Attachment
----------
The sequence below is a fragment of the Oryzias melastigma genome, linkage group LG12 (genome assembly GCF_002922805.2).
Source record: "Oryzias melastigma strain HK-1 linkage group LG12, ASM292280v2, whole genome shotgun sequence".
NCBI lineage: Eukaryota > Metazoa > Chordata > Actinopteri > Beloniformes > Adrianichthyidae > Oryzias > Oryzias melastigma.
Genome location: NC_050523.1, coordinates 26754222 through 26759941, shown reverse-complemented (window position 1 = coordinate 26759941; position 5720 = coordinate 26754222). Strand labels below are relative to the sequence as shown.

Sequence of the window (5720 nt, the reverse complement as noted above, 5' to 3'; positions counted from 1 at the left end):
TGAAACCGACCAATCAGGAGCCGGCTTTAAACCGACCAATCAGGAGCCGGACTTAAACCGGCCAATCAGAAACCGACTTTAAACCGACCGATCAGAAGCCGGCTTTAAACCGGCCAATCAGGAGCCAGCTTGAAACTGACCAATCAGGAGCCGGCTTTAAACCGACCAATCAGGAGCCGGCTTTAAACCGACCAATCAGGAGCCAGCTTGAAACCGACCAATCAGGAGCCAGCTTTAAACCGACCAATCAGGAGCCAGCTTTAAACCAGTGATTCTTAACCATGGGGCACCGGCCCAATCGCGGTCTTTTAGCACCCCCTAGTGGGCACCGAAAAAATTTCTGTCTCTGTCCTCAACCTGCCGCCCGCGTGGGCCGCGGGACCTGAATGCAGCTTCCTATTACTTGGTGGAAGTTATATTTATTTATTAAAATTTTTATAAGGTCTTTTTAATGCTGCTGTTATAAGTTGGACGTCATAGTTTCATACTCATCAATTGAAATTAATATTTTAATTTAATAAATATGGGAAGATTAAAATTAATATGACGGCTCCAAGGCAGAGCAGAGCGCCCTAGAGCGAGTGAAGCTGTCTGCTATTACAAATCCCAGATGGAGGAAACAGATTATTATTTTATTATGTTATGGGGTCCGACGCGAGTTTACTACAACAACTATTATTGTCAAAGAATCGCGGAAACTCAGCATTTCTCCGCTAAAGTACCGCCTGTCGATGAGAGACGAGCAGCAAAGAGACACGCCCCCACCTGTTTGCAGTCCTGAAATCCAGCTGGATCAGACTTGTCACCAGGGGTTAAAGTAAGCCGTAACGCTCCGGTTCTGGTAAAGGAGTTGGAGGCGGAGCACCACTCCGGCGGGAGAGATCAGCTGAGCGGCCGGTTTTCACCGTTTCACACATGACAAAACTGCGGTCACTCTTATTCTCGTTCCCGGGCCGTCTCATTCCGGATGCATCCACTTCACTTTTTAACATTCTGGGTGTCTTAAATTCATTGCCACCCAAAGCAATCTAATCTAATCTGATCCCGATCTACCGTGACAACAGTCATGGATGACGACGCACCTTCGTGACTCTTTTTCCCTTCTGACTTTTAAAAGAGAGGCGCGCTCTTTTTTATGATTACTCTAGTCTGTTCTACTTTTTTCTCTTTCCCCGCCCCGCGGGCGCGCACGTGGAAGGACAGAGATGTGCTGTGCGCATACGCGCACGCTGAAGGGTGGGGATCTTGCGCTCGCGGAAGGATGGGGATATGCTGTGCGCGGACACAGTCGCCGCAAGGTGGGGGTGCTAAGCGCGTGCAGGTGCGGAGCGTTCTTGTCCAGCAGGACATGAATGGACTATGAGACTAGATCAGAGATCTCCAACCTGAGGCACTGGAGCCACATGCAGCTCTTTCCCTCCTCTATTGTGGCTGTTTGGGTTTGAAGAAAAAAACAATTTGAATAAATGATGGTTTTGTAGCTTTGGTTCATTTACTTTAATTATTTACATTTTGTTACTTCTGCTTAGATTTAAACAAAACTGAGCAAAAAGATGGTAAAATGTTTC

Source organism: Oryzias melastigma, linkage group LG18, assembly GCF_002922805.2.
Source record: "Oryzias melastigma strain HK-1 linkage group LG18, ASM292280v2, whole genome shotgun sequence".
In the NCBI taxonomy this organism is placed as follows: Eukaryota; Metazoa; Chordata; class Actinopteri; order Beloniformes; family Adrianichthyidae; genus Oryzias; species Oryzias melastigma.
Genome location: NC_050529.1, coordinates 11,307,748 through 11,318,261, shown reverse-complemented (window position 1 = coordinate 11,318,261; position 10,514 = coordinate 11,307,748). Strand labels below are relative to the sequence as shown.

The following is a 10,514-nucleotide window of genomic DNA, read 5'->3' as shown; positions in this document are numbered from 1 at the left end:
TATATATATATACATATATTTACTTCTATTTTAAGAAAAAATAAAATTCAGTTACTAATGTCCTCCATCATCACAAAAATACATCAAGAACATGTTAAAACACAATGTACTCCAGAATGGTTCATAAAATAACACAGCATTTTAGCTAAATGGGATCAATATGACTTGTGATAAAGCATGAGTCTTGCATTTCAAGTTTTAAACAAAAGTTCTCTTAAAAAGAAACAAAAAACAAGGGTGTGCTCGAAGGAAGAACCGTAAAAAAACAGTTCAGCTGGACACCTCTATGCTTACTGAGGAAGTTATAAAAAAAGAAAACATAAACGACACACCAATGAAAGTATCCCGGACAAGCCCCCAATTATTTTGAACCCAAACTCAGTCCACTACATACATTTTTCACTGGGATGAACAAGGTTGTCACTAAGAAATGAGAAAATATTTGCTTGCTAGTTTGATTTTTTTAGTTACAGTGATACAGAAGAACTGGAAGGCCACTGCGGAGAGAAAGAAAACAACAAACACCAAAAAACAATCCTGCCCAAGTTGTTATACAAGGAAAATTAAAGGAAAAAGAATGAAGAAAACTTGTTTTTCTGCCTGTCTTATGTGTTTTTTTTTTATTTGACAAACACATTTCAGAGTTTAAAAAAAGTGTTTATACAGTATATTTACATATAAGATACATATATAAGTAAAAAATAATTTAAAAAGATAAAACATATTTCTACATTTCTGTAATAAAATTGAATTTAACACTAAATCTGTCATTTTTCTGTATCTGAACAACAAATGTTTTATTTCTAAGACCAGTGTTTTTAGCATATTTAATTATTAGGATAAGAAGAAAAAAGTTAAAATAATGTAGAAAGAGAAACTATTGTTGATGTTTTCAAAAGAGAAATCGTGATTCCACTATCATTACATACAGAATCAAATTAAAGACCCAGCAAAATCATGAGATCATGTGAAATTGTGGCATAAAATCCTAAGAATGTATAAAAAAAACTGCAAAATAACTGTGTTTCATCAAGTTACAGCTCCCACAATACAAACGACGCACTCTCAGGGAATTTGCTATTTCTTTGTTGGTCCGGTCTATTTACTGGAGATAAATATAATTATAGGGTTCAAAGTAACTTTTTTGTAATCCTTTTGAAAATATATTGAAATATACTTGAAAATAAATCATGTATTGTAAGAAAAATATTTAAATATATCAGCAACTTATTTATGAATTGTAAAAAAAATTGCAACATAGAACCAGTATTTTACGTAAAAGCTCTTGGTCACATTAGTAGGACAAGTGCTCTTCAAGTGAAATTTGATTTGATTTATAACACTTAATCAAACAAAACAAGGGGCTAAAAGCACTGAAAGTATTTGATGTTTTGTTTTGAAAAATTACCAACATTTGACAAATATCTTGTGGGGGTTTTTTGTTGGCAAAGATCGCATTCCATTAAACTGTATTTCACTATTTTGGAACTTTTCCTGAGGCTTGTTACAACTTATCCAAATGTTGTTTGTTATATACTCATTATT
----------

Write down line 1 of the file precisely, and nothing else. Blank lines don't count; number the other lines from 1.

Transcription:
The sequence below is a fragment of the Oryzias melastigma genome, linkage group LG12 (genome assembly GCF_002922805.2).